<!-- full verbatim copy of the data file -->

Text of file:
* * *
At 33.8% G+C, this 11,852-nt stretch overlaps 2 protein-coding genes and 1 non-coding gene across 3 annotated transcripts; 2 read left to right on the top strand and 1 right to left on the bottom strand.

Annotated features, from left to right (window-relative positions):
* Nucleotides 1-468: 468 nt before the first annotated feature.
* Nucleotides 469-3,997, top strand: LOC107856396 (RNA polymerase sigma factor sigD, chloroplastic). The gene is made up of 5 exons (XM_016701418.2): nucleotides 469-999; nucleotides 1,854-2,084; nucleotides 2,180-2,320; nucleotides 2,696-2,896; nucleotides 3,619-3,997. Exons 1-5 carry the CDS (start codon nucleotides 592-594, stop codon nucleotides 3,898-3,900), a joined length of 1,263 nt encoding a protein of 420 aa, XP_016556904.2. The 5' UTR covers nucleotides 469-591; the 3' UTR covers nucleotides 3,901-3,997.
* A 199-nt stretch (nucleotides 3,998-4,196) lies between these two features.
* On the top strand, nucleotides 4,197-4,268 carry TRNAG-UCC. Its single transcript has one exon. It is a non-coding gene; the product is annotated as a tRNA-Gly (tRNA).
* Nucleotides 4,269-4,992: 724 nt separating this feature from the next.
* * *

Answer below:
At 33.8% G+C, this 11,852-nt stretch overlaps 2 protein-coding genes and 1 non-coding gene across 3 annotated transcripts; 2 read left to right on the top strand and 1 right to left on the bottom strand.

Annotated features, from left to right (window-relative positions):
* Nucleotides 1-468: 468 nt before the first annotated feature.
* Nucleotides 469-3,997, top strand: LOC107856396 (RNA polymerase sigma factor sigD, chloroplastic). The gene is made up of 5 exons (XM_016701418.2): nucleotides 469-999; nucleotides 1,854-2,084; nucleotides 2,180-2,320; nucleotides 2,696-2,896; nucleotides 3,619-3,997. Exons 1-5 carry the CDS (start codon nucleotides 592-594, stop codon nucleotides 3,898-3,900), a joined length of 1,263 nt encoding a protein of 420 aa, XP_016556904.2. The 5' UTR covers nucleotides 469-591; the 3' UTR covers nucleotides 3,901-3,997.
* A 199-nt stretch (nucleotides 3,998-4,196) lies between these two features.
* On the top strand, nucleotides 4,197-4,268 carry TRNAG-UCC. Its single transcript has one exon. It is a non-coding gene; the product is annotated as a tRNA-Gly (tRNA).
* Nucleotides 4,269-4,992: 724 nt separating this feature from the next.